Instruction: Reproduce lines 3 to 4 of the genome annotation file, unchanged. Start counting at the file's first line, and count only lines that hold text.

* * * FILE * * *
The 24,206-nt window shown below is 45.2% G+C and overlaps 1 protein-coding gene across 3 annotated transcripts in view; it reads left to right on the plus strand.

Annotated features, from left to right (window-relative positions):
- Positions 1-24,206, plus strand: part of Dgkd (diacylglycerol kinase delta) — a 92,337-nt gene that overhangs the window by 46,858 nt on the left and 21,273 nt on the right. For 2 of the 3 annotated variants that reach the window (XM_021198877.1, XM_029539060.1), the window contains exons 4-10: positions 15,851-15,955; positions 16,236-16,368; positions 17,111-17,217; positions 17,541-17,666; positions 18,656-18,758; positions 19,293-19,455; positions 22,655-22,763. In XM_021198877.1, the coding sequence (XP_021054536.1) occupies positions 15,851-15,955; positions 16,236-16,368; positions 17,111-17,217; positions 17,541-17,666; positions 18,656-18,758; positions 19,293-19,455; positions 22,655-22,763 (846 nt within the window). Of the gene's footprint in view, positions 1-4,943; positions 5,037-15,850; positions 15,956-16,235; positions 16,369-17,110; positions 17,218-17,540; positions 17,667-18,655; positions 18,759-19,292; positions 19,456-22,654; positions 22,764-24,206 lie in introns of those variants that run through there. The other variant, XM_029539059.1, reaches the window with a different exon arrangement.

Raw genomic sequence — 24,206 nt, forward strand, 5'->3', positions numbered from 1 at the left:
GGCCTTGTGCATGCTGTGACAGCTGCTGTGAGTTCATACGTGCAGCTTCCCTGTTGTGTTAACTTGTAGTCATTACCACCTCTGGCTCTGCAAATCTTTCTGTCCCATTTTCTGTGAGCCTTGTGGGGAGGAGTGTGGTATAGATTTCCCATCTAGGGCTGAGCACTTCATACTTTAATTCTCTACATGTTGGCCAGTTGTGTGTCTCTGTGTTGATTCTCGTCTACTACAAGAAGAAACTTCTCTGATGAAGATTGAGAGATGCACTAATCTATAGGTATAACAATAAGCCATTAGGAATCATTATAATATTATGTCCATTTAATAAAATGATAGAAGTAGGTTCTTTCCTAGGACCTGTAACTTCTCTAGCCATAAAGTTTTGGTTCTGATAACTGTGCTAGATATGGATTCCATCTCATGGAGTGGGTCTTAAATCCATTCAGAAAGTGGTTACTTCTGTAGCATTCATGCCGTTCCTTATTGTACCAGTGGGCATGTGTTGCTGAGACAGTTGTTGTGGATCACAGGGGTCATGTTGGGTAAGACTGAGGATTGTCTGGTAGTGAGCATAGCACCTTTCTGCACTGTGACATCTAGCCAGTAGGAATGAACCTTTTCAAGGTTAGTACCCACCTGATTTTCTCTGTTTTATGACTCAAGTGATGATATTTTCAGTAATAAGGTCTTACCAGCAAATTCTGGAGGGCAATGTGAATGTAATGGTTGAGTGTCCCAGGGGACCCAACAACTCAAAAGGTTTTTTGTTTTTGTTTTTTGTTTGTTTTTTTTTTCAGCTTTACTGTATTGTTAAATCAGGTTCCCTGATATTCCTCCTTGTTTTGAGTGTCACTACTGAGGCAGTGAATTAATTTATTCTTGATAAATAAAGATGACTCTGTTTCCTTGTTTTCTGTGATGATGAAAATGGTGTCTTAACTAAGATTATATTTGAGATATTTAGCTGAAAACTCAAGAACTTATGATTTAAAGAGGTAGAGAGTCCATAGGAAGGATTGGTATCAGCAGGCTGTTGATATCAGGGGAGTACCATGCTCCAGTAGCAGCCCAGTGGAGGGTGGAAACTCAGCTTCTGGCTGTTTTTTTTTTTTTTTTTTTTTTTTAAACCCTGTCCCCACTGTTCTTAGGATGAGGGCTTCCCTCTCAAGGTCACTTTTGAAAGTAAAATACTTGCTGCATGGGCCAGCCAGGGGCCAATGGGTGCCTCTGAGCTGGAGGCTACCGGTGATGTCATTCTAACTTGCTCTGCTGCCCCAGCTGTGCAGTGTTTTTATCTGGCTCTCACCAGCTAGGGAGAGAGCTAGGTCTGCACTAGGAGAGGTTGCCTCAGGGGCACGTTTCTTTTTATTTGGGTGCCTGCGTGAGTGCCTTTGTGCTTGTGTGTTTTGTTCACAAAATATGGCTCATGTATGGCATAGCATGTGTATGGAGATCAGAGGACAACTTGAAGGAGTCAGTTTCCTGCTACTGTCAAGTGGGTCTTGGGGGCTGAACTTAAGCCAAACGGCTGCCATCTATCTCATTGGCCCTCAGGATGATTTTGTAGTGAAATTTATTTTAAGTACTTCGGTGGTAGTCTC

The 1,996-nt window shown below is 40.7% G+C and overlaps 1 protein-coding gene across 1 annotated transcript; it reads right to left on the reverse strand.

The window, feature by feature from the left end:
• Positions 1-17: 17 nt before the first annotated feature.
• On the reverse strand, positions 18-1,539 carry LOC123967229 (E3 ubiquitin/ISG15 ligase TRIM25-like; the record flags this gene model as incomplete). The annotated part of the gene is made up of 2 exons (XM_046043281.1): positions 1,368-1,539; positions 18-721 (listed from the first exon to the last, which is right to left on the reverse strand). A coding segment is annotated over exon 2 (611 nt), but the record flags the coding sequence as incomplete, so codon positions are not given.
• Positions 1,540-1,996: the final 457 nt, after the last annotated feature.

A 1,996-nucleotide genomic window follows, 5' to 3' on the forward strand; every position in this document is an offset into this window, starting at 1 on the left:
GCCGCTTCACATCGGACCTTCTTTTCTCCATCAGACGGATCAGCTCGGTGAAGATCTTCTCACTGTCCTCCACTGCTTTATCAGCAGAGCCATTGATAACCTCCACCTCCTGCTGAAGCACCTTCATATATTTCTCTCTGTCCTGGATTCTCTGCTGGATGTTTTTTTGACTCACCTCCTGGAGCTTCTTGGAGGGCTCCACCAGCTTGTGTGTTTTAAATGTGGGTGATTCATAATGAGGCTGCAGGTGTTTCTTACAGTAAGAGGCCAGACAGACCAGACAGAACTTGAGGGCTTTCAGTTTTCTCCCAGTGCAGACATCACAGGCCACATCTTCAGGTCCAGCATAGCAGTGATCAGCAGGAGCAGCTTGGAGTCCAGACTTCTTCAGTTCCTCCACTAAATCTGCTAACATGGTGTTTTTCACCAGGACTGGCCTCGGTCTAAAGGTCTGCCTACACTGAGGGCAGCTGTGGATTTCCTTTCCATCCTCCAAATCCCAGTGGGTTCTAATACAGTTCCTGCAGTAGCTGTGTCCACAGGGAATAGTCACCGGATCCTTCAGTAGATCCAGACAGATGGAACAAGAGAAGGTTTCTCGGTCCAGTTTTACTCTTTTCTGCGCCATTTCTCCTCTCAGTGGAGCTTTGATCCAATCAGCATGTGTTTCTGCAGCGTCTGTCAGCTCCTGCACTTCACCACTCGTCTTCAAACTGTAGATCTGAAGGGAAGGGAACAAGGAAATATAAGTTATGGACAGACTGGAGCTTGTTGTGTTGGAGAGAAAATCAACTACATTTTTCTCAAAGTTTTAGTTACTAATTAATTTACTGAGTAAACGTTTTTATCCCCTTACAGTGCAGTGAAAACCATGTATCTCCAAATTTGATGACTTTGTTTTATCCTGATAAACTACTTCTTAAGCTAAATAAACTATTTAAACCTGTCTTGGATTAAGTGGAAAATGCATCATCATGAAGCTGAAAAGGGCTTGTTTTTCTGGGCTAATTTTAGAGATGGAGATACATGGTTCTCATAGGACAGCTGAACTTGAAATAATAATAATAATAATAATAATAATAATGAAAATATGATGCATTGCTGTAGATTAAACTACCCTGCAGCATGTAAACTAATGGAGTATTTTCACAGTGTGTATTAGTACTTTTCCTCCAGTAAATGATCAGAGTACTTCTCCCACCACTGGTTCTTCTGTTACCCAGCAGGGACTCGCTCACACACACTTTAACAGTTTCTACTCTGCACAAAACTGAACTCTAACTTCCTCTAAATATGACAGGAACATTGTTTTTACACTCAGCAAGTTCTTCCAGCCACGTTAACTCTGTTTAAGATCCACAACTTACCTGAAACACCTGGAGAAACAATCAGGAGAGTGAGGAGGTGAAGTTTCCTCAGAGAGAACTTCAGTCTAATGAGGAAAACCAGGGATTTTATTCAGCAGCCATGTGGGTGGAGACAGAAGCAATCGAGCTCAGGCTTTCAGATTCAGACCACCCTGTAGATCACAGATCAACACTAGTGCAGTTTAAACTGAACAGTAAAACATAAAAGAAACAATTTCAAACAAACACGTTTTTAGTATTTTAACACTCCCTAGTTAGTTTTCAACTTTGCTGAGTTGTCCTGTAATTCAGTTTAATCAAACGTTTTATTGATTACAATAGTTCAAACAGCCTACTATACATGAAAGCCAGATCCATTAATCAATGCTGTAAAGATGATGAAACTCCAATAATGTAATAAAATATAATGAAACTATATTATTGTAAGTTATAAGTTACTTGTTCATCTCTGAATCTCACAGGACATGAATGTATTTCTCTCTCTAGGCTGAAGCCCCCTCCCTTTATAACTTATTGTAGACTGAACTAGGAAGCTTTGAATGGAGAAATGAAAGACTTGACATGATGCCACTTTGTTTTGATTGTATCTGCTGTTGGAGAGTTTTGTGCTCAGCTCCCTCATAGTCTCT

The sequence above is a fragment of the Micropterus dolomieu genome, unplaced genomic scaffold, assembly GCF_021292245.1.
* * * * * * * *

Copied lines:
- Positions 1-24,206, plus strand: part of Dgkd (diacylglycerol kinase delta) — a 92,337-nt gene that overhangs the window by 46,858 nt on the left and 21,273 nt on the right. For 2 of the 3 annotated variants that reach the window (XM_021198877.1, XM_029539060.1), the window contains exons 4-10: positions 15,851-15,955; positions 16,236-16,368; positions 17,111-17,217; positions 17,541-17,666; positions 18,656-18,758; positions 19,293-19,455; positions 22,655-22,763. In XM_021198877.1, the coding sequence (XP_021054536.1) occupies positions 15,851-15,955; positions 16,236-16,368; positions 17,111-17,217; positions 17,541-17,666; positions 18,656-18,758; positions 19,293-19,455; positions 22,655-22,763 (846 nt within the window). Of the gene's footprint in view, positions 1-4,943; positions 5,037-15,850; positions 15,956-16,235; positions 16,369-17,110; positions 17,218-17,540; positions 17,667-18,655; positions 18,759-19,292; positions 19,456-22,654; positions 22,764-24,206 lie in introns of those variants that run through there. The other variant, XM_029539059.1, reaches the window with a different exon arrangement.

Raw genomic sequence — 24,206 nt, forward strand, 5'->3', positions numbered from 1 at the left: